What types of opportunities exist for U.S. healthcare equipment?

Levy:
The best sales prospects for medical equipment include newly developing areas such as noninvasive surgery, orthopedics, and disposable medical equipment. Healthcare professionals are highly optimistic about new technologies such as telemedicine, which already have a major impact on medical care institutions. Recent advancements in medical procedures and techniques in France, such as same-day outpatient surgery, should benefit American medical product manufacturers selling innovative medical devices for treatment. This includes products and services aiming at reducing healthcare costs. Devices in specialized sectors, such as diagnosis, rehabilitation, surgery, technical aids, intensive care, and hygiene are also in high demand.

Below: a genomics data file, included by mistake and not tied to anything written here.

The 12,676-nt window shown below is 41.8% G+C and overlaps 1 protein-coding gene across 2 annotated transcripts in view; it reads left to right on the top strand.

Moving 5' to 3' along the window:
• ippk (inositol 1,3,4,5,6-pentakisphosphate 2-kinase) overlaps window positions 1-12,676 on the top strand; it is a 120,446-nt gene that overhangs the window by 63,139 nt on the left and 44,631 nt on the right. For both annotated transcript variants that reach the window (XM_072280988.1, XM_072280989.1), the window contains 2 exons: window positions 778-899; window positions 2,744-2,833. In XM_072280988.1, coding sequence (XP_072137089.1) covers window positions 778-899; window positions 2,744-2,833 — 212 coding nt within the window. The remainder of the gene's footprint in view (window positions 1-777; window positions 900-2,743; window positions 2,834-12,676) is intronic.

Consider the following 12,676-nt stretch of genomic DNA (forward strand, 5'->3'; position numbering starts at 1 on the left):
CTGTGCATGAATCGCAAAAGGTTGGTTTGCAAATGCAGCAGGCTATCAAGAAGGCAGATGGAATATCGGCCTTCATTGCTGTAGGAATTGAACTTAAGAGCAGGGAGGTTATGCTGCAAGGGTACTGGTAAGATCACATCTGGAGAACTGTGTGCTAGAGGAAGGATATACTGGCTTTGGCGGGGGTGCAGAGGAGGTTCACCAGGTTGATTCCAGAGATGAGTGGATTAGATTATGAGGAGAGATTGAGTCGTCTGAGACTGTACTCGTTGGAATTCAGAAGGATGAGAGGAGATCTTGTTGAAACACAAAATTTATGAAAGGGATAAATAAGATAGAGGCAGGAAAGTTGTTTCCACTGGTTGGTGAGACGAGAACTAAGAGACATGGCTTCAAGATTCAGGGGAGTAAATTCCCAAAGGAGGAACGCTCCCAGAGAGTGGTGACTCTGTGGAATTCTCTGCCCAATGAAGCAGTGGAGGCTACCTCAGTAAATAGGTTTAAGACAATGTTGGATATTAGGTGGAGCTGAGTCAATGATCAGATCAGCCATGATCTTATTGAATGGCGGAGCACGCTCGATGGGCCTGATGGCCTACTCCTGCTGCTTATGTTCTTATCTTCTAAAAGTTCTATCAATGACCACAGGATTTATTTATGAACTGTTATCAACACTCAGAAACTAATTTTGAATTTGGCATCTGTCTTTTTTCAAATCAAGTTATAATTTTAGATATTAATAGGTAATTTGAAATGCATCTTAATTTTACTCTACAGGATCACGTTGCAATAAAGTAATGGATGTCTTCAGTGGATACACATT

Are there major planned infrastructure projects of note that U.S. firms can leverage?

Levy: The French market is currently focused on modernizing existing hospitals rather than constructing new ones. Devices that can automate tasks or reduce costs will be in demand during these modernization projects. In fact, the number of hospital beds in France has been decreasing over time. Despite the decrease in beds, the increasing need for products related to medical home care and long-stay hospitalization for an increasingly older population will bring new prospects for U.S. suppliers.

France has developed the Carte Vitale, a single electronic card that allows patients to process reimbursements electronically. What is the status?

Levy: